THIS WEEK: The younger man of steel flies into his latest solo series in Adventures of Superman: Jon Kent #1.
Note: the review below contains spoilers. If you want a quick, spoiler-free buy/pass recommendation on the comic in question, check out the bottom of the article for our final verdict.
Adventures of Superman: Jon Kent #1
Writer: Tom Taylor
Artist: Clayton Henry
Colorist: Jordie Bellaire
Letterer: Wes Abbott
Cover Artists: Clayton Henry & Marcelo Maiolo
When Clark Kent’s secret identity was restored during the events of Action Comics #1050, the original Man of Steel wasn’t the only Superman whose status quo changed. Jon Kent’s identity was also put back in the bottle, and Adventures of Superman: Jon Kent #1 picks up that thread while spinning the younger Superman off into an adventure for which he is uniquely suited.
Writer Tom Taylor spent the run of the Superman: Son of Kal-El series exploring Jon coming to terms with his private life being public. Adventures of Superman: Jon Kent finds the titular hero enjoying a degree of privacy for the first time since he returned from the 31st Century. It’s an interesting reversal from the previous series, but it also removes an element of what made Jon’s situation interesting. Now that his identity is a secret again, he’s basically just like any other superhero.
It’s no surprise, then, that the focus of this first issue is more on a big, multiversal threat than it is on Jon and his personal life. It’s a lot of table-setting for the rest of the series, but it works well. Characters are introduced seamlessly without feeling shoehorned in or like they’re there purely for exposition purposes, and it’s all couched within some entertaining superheroics.
Artists Clayton Henry and Jordie Bellaire bring the story to life in exciting fashion. Henry’s linework is as sharp as ever, with all the clean linework, expressive characters, and kinetic action readers have come to expect. His highly-stylized artwork is complemented beautifully by Bellaire’s colors, which bring out the animated feel of the visuals while still grounding them. Her work is particularly impressive in differentiating between parallel Earths, with subtle differences in tone making it clear that one world is different from another.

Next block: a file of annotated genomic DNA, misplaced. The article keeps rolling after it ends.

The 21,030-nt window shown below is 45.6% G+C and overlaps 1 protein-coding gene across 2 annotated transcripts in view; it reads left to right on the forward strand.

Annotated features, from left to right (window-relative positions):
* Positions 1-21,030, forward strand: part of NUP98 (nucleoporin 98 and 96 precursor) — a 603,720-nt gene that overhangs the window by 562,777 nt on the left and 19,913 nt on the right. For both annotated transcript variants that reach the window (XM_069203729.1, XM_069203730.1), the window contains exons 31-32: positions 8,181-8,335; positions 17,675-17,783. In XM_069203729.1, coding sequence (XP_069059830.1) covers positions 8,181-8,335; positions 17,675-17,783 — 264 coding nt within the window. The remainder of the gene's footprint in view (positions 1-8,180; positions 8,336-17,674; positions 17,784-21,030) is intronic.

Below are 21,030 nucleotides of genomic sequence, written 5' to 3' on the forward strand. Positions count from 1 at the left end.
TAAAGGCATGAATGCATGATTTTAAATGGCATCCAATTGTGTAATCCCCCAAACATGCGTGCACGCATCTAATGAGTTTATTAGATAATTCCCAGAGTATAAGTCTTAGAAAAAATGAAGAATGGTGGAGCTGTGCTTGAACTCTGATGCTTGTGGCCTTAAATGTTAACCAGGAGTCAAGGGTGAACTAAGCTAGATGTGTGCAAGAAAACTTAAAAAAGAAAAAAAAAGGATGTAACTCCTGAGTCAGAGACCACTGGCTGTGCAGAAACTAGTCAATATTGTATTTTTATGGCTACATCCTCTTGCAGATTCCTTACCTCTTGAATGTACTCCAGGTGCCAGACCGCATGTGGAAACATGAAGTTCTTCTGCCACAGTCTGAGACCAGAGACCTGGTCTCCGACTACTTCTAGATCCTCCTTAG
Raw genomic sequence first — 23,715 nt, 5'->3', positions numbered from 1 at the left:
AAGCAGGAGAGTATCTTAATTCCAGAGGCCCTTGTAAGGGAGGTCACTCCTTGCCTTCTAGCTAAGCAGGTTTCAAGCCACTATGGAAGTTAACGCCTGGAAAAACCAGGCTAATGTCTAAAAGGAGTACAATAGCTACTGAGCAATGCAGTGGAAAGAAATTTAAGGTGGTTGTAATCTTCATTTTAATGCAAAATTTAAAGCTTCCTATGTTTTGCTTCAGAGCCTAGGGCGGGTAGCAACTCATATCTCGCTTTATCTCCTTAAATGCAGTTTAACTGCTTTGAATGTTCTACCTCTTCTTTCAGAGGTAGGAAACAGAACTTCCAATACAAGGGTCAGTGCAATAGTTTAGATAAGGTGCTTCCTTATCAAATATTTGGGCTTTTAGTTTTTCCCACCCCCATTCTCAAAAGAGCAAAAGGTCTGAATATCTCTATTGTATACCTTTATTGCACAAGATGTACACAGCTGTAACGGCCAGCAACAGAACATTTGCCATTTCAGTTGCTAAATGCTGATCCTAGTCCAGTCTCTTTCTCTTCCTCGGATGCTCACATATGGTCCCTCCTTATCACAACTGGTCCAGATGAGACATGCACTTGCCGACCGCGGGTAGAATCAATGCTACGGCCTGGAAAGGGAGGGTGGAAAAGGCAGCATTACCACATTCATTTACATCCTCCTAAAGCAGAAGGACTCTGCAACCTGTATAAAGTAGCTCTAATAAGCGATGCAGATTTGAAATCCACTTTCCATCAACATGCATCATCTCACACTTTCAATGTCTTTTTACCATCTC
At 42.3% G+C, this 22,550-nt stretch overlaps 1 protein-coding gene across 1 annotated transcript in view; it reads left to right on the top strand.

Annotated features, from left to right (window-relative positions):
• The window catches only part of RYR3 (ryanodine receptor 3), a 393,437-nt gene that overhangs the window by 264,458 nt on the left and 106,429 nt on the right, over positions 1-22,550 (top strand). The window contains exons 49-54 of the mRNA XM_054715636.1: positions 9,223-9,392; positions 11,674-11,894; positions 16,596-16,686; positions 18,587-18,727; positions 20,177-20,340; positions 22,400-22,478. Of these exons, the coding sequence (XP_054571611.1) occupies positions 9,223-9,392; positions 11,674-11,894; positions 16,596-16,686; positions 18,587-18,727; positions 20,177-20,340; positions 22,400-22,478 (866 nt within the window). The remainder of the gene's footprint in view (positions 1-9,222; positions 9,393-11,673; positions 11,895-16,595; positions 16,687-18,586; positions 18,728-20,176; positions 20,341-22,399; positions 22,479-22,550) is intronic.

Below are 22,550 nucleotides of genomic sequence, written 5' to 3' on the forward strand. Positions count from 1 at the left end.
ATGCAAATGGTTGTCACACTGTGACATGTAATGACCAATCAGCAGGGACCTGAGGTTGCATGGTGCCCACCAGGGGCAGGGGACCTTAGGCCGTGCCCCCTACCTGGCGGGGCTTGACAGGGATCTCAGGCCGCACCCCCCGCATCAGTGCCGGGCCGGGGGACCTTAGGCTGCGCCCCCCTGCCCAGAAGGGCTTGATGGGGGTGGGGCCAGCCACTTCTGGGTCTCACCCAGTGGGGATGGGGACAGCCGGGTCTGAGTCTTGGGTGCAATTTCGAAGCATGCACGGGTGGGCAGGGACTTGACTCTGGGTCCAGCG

Adventures of Superman: Jon Kent #1 is a solid start to the new story arc for the younger man of steel. If you weren’t already invested in Jon as a character, there’s likely not much here that will change your mind, but as a continuation of his previous stories and a tease for what’s to come it’s a really entertaining comic.
Final Verdict: BROWSE.
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- Batman #133 from Chip Zdarsky, Mike Hawthorne, Adriano Di Benedetto, Tomeu Morey, and Clayton Cowles continues the “Bat-Man of Gotham” arc, with Bruce Wayne donning a new makeshift Batsuit and getting closer to the secrets of what’s going on on this alternate Earth. DC’s really digging into the multiverse this week, and I for one am here for it. This has been a really entertaining arc, and I’m interested to see how it eventually ties back to what’s happening in the main DCU.
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